What Aspects of Humans Do People Think Can Be Explained?

Source: Beao CC0 via Wikimedia Commons

The science of psychology aims to explain all kinds of aspects of the human experience all the way from low-level behaviors like reaching for an object or perceiving a shape to high-level elements like love, happiness, cooperation, and imagination. 

While scientists approach each of these kinds of questions, not everyone is so sure that science can explain all of the elements of human behavior.  A fascinating paper by Sara Gottleib and Tania Lombrozo in the January 2018 issue of Psychological Science explored people’s intuitions about what the science of psychology can and cannot explain.

Across several studies, the researchers asked participants to make ratings about a variety of topics that psychology studies ranging from low-level to high-level topics including aspects of morality and human emotion.  The studies were done both with participants drawn from online sources as well as with college students who are taking introductory psychology.

The first big observation involved ratings of scientific possibility and scientific comfort.  People’s judgments of how likely it is that science can explain a particular aspect of human behavior was highly correlated with how comfortable people are with science explaining this topic.  For example, people are much less comfortable with science explaining how people fall in love than with explaining depression.  They also think scientists will be better able to explain depression than how people fall in love.

The studies also dug deeper into the specific factors that predicted judgments of possibility and comfort.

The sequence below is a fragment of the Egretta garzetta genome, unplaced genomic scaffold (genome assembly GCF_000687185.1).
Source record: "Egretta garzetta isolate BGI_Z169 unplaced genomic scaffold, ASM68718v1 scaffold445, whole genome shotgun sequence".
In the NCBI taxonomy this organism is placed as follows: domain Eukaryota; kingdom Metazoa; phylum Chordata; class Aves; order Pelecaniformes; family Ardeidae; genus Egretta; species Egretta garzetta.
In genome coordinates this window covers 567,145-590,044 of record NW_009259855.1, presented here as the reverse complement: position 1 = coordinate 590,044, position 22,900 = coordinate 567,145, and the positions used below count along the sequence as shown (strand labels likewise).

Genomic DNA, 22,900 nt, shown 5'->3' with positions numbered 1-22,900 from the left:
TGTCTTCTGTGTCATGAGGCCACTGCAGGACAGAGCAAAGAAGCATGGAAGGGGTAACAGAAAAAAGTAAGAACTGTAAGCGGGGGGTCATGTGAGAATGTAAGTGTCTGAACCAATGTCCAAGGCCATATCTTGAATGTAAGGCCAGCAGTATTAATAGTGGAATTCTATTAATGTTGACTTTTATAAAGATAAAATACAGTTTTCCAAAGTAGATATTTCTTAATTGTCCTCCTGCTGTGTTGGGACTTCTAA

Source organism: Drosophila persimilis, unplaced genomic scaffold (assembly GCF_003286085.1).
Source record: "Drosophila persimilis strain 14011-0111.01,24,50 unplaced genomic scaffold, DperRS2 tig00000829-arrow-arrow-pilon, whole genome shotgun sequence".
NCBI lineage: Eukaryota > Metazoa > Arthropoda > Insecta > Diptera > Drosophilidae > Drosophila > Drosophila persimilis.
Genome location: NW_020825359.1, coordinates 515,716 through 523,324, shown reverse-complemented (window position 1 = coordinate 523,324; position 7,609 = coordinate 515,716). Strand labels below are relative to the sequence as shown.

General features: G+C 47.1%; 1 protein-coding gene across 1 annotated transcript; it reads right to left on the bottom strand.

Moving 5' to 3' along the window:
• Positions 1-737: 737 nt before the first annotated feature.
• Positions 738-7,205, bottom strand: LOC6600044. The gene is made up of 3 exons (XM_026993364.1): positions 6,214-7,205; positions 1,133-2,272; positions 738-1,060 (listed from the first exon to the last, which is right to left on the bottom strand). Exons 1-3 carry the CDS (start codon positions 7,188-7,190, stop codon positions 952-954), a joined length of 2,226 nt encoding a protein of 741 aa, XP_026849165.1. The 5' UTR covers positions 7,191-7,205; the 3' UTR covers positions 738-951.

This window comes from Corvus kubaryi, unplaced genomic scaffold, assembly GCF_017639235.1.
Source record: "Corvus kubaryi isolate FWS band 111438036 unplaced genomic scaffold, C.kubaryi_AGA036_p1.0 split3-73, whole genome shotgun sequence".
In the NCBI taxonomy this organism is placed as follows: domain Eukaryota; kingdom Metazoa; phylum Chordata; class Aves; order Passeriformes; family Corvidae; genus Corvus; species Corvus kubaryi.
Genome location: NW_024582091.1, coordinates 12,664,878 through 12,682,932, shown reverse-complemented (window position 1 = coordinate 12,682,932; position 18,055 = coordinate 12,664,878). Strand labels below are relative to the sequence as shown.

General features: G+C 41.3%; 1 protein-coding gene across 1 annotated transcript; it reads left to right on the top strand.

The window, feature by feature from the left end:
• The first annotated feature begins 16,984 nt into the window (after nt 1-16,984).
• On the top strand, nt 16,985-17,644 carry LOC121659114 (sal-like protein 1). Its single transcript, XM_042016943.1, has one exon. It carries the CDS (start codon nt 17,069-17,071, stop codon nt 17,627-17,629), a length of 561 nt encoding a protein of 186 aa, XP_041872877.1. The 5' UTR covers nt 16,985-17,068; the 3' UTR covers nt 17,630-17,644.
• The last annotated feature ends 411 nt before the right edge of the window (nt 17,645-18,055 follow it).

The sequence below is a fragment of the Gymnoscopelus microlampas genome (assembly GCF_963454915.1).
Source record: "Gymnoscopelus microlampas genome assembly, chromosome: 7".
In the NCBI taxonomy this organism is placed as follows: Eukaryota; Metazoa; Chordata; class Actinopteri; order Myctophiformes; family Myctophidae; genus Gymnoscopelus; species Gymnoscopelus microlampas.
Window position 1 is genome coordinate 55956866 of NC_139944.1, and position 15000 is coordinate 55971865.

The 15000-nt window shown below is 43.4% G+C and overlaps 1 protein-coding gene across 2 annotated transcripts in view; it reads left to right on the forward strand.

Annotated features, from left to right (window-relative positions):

The more that a topic involves introspection or consciousness, the less likely people think it can be explained scientifically.  People don’t have much conscious access to how they reach out and grab an object, so that seems like a good topic for scientific study.  People have a rich experience of falling in love, so that seems like a less good topic for scientific study.

The more that an ability is one that makes humans special, the less likely people think it is a good candidate for scientific study.  Perceiving shapes is something that many animals so, so that seems like a good topic for scientific study.  Making moral decisions is something that seems uniquely human, so that seems like it is not a good topic for scientific study.

Finally, there was a smaller relationship between aspects of psychology that people think are good ones to have and whether they can be explained.  In this case, though, the relationship was somewhat positive.  This relationship was weaker and emerges only when introspection and specialness are also being taken into account.  That is, if you were to equate whether an ability involves conscious access and whether it makes humans special, then there is a tendency for things that are good abilities to have to seem like better candidates for explanation than things that are not good. 

People’s judgments about what can be studied scientifically are not an indication of what can actually be explained, but rather people’s intuitions about what can be explained.  Some of this seems to be wishful thinking.  That is, there are things that people believe to be special about themselves or about humans in general.  The idea that these things could be explained scientifically is disconcerting.

At the same time, it is important to understand that even if there is a scientific explanation of the things that you hold most dear, that doesn’t change what it is like to experience those things.  If the factors that led people to fall in love were completely understood, that wouldn’t make the experience of falling in love any less beautiful.   



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